All of the material on this album comes from Marty’s solo discography except for “Hound Dog” and possibly one other track-something new that wasn’t found on his other solo LP’s. The onslaught begins with track 2, “Elixir,” a strong opener that hints at what is to follow. “Gimme A Dose” is pretty heavy in its own right but then along comes “Street Demon” without missing a beat and blows everything out of the sky. Heavy as hell in all respects with a slight Prog-Rock influence considering all the changes that are incorporated into the song. It even sounds like Billy Sheehan takes over on bass at about 1:30 into the tune. If that isn’t him, then a new set of ears will have to be added onto Santa’s list for X-mas. “It’s The Unreal Thing” starts out with a bang with a strange twist soon after. Real nice, deep, rich bass throughout this track.

“Fuel Injection Stingray” is a smokin’ tune and has some of the best Friedman licks of the bunch. “Tibet” starts out making you think you’re at a Steve Vai concert by mistake. This tune might be the highlight of the album and one of the most underrated tracks on here. It is quickly followed by “Angel” which is another gorgeous track and makes a perfect fit right where it is. Marty plays this tune with such feeling it’s hard to put into words. “Ripped” is a scorcher just in case some fans missed the other tracks that came before. Some real cool sounding guitar work is found throughout this one. The bass is so deep during some parts you almost miss it. “The Ballad Of The Barbie Bandits” is the new material found on the album and is a decent closer so to speak being the last track before “Hound Dog.” In any sense it is the last Instrumental tune of the bunch before “Hound Dog.” These were more or less the tracks that stood out, now go enjoy!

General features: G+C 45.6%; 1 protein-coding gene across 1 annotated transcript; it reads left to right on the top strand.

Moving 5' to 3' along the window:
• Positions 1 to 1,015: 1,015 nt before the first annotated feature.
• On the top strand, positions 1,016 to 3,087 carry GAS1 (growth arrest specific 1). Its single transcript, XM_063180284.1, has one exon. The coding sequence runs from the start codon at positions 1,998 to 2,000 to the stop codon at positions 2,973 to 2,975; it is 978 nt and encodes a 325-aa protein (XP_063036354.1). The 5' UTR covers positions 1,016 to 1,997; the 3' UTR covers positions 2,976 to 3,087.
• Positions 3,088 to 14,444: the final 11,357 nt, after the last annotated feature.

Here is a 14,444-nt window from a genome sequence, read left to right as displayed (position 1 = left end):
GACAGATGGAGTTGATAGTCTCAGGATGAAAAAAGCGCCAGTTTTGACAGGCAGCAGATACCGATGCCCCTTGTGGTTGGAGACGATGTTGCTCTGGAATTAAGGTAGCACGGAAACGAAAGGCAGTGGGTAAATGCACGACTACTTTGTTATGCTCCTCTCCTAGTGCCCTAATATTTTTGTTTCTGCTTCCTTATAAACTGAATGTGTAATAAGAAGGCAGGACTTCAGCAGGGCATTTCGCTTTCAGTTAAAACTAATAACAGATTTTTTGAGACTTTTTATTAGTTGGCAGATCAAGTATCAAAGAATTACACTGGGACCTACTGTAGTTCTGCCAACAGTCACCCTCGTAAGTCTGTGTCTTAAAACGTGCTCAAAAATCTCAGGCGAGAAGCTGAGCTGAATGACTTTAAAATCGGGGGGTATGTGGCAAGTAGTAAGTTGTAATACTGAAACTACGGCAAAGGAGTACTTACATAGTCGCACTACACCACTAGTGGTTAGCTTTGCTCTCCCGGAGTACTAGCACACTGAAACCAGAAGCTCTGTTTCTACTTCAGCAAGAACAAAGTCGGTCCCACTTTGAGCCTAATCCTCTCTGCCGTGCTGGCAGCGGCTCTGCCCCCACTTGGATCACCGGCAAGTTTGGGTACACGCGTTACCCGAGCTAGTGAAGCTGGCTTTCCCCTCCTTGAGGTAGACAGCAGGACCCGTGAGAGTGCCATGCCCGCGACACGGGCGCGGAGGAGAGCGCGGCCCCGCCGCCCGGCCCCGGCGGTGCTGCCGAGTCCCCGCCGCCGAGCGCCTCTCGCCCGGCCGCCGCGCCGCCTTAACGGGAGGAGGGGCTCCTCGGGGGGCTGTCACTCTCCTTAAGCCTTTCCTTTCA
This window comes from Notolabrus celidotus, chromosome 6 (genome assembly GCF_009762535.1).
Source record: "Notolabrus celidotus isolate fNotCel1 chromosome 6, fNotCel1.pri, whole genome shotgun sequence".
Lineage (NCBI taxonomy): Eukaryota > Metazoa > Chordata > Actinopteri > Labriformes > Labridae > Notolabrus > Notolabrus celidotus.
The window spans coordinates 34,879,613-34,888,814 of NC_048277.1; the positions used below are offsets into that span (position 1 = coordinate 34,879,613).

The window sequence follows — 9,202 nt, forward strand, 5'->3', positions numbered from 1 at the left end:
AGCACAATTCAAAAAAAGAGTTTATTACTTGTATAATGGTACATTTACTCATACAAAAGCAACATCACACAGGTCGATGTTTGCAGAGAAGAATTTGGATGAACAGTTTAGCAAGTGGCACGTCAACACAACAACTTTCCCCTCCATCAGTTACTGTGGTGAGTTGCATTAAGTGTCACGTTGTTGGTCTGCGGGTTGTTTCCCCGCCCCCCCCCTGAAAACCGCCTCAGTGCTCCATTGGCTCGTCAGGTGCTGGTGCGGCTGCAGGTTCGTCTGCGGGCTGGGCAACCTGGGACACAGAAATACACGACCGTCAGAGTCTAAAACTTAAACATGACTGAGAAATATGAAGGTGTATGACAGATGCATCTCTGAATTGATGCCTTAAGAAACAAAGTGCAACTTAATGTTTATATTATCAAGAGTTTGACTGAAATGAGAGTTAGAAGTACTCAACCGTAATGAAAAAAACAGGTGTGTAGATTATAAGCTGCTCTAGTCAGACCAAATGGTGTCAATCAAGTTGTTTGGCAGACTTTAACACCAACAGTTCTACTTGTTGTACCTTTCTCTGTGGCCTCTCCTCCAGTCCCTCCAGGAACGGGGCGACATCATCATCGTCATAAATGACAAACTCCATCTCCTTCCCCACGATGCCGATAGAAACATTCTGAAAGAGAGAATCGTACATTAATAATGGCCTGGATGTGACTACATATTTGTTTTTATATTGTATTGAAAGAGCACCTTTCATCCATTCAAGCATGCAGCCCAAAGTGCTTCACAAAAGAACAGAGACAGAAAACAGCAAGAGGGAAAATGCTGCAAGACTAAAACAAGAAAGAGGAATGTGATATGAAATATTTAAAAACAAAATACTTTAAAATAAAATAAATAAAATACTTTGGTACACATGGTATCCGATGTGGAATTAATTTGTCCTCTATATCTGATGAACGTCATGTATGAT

One thing can be said of the live performance found on this album. Should Jeremy Colson ever decide to leave Steve Vai, he and Marty Friedman must get together and form their own supergroup. The guy is almost inhuman behind the drum kit and they sound great together.


  • George Fustos

    George was a reviewer here at Metal Express Radio. He has engineering degrees in Chemical and Electrical Engineering. He favors Metal, Rock, Hard Rock, Classic Rock, Blues, and even some Jazz and Motown (depending on the tune). He used to dabble with the bass quite some time ago. His most influential bassists are Jaco, Billy Sheehan, Stu Hamm, Geddy Lee, and John Entwistle (RIP Ox). Band-wise he's really into Rush, Tool, early Metallica, Pink Floyd (including Waters and Gilmour as solo artists), The Who, Iced Earth, Iron Maiden, Halford, Joe Satriani, certain Judas Priest, Stevie Ray Vaughan, Albert Collins (Blues guitarist), Motörhead, and a German band called Skew Siskin that Lemmy says in an interview as being "the best band out there today."